What is Extracorporeal?

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Glossary

Extracorporeal means outside the body (as opposed to intracorporeal or inside the body). 

Extracorporeal Shockwave Lithotripsy (ESWL) means the shockwave lithotripsy treatment occurs outside the body, and the healing waves are issued externally.

ESWL is an alternative treatment solution to surgery or ureteroscopy and laser stone fragmentation (URSL). ESWL is a therapeutic option for patients with gallstones, kidney and ureter stones (also called renal calculi, nephrolithiasis or urolithiasis), duct stones and bladder stones. For many patients, ESWL is the treatment of choice because they can avoid going under a knife or laser and excrete the calcified deposits naturally. For doctors, it’s also been the first-line treatment choice for most kidney and ureteral stones up to 20 mm in diameter.

Non-invasive treatment is a safe option during the COVID-19 pandemic. It’s low risk because it’s a short procedure and no overnight hospitalization, and exposure to a hospital setting is not required.

What is an extracorporeal shock wave therapy machine? 

An extracorporeal shock wave therapy machine is a medical device that is used outside of the body to treat a medical condition. This medical equipment was developed for extracorporeal shock wave lithotripsy and is a way to treat musculoskeletal disorders. In many cases, extracorporeal shockwave therapy machines are approved by CE and/or FDA.

What is Extracorporeal Shockwave for Myocardial Revascularization (ESMR)?

While the shockwave technology was first used for lithotripsy, it can also be applied in cardiology but at a different, lower intensity level. It’s typically called Low-intensity Extracorporeal Shockwave Treatment (Li-ESWT), one-tenth of the energy that goes into lithotripsy. Originally designed for a destructive procedure (crushing stones), Extracorporeal shockwave for myocardial revascularization (ESMR) is intended to trigger natural healing processes, improve myocardial perfusion, increase blood flow to the heart, and reduce symptoms of myocardial ischemia. ESMR is also known as non-invasive Cardiac Angiogenesis therapy (Ni-CATh).

In angiogenesis, new blood vessels are encouraged to grow and supply oxygen and nutrients to cardiac muscle. ESMR is a revolutionary therapy that enables some patients to avoid bypass surgery. For more sources of information, check here.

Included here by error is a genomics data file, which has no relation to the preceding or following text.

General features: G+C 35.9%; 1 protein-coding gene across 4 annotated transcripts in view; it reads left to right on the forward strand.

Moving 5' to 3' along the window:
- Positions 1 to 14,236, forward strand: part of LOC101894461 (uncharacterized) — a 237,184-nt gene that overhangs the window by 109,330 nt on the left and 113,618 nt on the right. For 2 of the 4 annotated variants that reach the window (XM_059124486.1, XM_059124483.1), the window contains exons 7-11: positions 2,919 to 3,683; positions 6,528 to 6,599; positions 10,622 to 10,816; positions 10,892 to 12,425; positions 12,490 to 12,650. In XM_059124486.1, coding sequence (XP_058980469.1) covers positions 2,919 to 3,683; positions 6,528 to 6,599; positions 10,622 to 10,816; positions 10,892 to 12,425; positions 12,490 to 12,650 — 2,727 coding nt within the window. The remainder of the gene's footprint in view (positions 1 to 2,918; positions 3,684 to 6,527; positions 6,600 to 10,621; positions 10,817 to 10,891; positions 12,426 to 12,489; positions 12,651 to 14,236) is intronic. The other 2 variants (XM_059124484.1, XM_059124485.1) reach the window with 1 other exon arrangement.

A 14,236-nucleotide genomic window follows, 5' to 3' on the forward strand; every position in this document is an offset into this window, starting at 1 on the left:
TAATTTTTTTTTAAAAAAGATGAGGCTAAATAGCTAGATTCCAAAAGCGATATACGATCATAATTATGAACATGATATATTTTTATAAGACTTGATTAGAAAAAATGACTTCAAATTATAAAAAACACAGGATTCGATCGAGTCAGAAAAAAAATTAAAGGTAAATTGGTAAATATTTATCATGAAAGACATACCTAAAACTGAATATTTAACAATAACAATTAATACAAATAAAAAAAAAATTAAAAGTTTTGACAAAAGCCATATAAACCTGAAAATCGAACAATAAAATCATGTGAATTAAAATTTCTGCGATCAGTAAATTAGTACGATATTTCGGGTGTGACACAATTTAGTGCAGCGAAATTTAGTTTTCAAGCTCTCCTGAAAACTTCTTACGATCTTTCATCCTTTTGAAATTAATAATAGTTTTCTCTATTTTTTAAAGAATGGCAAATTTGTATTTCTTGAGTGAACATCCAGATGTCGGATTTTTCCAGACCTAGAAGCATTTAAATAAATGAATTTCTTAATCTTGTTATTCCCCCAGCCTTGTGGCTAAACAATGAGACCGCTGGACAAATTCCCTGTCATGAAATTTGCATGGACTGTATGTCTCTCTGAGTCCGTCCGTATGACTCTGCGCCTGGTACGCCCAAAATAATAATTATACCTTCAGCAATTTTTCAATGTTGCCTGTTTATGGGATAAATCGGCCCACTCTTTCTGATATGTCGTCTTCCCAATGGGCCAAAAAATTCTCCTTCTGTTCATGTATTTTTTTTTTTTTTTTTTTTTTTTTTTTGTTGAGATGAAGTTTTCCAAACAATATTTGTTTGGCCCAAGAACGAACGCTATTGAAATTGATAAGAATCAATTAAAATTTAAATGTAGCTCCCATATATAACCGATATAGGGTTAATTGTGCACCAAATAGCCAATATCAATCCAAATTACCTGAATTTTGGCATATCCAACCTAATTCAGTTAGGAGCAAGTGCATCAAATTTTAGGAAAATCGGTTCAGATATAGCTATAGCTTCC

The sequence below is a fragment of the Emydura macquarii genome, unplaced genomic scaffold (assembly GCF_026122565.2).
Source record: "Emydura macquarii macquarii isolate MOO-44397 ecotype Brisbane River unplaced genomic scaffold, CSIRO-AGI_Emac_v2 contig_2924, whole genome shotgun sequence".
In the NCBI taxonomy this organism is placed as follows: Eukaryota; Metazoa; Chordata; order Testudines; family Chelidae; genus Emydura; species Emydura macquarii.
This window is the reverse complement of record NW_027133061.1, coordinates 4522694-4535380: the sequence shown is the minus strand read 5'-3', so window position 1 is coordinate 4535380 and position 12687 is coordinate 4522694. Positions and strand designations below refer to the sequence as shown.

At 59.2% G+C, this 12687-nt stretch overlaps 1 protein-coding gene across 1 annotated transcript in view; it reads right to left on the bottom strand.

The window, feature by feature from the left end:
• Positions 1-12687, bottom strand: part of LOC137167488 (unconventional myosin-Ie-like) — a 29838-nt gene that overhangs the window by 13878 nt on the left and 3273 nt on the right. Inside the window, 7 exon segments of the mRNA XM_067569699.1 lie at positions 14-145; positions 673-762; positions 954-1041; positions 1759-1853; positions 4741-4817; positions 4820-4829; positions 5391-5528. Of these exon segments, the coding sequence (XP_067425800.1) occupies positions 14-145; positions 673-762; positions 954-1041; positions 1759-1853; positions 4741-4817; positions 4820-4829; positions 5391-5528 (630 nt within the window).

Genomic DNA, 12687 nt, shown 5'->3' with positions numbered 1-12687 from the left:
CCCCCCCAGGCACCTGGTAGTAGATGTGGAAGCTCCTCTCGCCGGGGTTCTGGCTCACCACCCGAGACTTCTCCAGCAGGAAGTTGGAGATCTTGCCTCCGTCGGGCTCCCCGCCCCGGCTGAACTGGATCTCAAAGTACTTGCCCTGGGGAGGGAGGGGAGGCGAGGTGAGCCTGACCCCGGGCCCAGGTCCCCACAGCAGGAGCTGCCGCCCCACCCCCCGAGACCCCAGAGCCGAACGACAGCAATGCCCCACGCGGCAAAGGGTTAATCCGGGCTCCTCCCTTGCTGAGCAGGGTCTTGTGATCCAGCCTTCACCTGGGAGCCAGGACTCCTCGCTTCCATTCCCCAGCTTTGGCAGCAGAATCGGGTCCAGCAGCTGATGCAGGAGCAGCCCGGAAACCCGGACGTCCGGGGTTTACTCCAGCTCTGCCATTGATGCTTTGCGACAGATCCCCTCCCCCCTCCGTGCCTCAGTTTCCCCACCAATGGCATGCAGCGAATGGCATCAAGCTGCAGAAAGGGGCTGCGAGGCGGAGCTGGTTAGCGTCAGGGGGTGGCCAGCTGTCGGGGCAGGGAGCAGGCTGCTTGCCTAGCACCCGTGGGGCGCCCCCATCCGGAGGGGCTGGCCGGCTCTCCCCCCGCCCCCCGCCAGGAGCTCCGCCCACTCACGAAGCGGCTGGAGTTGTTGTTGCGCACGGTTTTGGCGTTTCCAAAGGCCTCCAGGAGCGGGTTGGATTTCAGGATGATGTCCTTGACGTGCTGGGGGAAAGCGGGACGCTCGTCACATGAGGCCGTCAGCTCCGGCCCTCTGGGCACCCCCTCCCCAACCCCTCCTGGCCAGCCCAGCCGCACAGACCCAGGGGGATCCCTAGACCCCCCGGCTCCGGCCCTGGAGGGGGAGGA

Extracorporeal shock wave therapy (a.k.a. ESWT) is any shockwave treatment that occurs outside of the body, rather than inside of the body. ESWT can be used to treat chronic plantar fasciitis, for example. Several research papers have estimated ESWT’s success rates to be as high as 80%, meaning the patient has normal function with some minor pain, or normal function without any pain at all.

Why Extracorporeal? 

Doctors and patients may consider the option of a non-invasive medical solution because it offers low risk and fewer complications than surgery, faster recovery time, and typically less pain than an invasive procedure. It’s a safe therapy with almost no reported side effects.

Extracorporeal versus Intracorporeal Faceoff

External  Internal
Non-surgical Laser or Surgery
Outpatient or Ambulatory In-patient
Short procedure and short treatment period Hospitalization overnight

 

TOP EXTRACORPOREAL USE CASES TO EXPLORE 

 

 

References

  1. Extracorporeal shock wave therapy: an update (nih.gov) 
  2. J Foot Ankle Surg. 2006 Jul-Aug;45(4):196-210. Extracorporeal shock wave therapy versus placebo for the treatment of chronic proximal plantar fasciitis: results of a randomized, placebo-controlled, double-blinded, multicenter intervention trial. Malay DS1, Pressman MM, Assili A, Kline JT, York S, Buren B, Heyman ER, Borowsky P, LeMay C.
  3. Role of Angiogenesis in Cardiovascular Disease | Circulation (ahajournals.org)
  4. Therapeutic angiogenesis in the heart – where do we stand today? (escardio.org)

 

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